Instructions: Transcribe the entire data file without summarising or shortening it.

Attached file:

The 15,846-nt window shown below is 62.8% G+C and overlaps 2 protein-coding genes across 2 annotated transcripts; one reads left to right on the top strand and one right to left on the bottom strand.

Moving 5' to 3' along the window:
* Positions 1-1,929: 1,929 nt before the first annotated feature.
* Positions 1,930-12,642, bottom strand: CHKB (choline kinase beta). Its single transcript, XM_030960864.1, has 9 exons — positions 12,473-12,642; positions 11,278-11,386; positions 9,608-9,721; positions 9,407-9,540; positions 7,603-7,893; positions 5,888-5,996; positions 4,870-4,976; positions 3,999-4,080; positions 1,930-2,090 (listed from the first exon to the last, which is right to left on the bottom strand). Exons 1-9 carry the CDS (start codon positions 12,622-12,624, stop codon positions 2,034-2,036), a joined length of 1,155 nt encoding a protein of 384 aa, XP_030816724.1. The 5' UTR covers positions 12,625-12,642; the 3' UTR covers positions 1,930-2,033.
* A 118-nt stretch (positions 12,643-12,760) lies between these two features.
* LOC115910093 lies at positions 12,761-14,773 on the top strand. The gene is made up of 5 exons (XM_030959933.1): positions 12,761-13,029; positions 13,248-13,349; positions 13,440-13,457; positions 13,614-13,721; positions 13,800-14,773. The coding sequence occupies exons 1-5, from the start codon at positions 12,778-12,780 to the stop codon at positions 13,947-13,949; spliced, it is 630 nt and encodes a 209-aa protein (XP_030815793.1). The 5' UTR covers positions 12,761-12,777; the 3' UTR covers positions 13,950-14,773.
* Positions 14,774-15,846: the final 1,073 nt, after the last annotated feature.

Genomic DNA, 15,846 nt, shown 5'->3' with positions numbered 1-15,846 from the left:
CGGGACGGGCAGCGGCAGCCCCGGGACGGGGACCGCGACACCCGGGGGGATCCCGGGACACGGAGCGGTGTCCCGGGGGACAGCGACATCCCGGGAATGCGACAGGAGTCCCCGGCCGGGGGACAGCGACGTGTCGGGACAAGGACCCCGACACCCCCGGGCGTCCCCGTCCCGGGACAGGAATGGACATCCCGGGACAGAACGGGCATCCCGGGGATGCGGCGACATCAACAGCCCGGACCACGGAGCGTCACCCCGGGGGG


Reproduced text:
The 15,846-nt window shown below is 62.8% G+C and overlaps 2 protein-coding genes across 2 annotated transcripts; one reads left to right on the top strand and one right to left on the bottom strand.

Moving 5' to 3' along the window:
* Positions 1-1,929: 1,929 nt before the first annotated feature.
* Positions 1,930-12,642, bottom strand: CHKB (choline kinase beta). Its single transcript, XM_030960864.1, has 9 exons — positions 12,473-12,642; positions 11,278-11,386; positions 9,608-9,721; positions 9,407-9,540; positions 7,603-7,893; positions 5,888-5,996; positions 4,870-4,976; positions 3,999-4,080; positions 1,930-2,090 (listed from the first exon to the last, which is right to left on the bottom strand). Exons 1-9 carry the CDS (start codon positions 12,622-12,624, stop codon positions 2,034-2,036), a joined length of 1,155 nt encoding a protein of 384 aa, XP_030816724.1. The 5' UTR covers positions 12,625-12,642; the 3' UTR covers positions 1,930-2,033.
* A 118-nt stretch (positions 12,643-12,760) lies between these two features.
* LOC115910093 lies at positions 12,761-14,773 on the top strand. The gene is made up of 5 exons (XM_030959933.1): positions 12,761-13,029; positions 13,248-13,349; positions 13,440-13,457; positions 13,614-13,721; positions 13,800-14,773. The coding sequence occupies exons 1-5, from the start codon at positions 12,778-12,780 to the stop codon at positions 13,947-13,949; spliced, it is 630 nt and encodes a 209-aa protein (XP_030815793.1). The 5' UTR covers positions 12,761-12,777; the 3' UTR covers positions 13,950-14,773.
* Positions 14,774-15,846: the final 1,073 nt, after the last annotated feature.

Genomic DNA, 15,846 nt, shown 5'->3' with positions numbered 1-15,846 from the left:
CGGGACGGGCAGCGGCAGCCCCGGGACGGGGACCGCGACACCCGGGGGGATCCCGGGACACGGAGCGGTGTCCCGGGGGACAGCGACATCCCGGGAATGCGACAGGAGTCCCCGGCCGGGGGACAGCGACGTGTCGGGACAAGGACCCCGACACCCCCGGGCGTCCCCGTCCCGGGACAGGAATGGACATCCCGGGACAGAACGGGCATCCCGGGGATGCGGCGACATCAACAGCCCGGACCACGGAGCGTCACCCCGGGGGG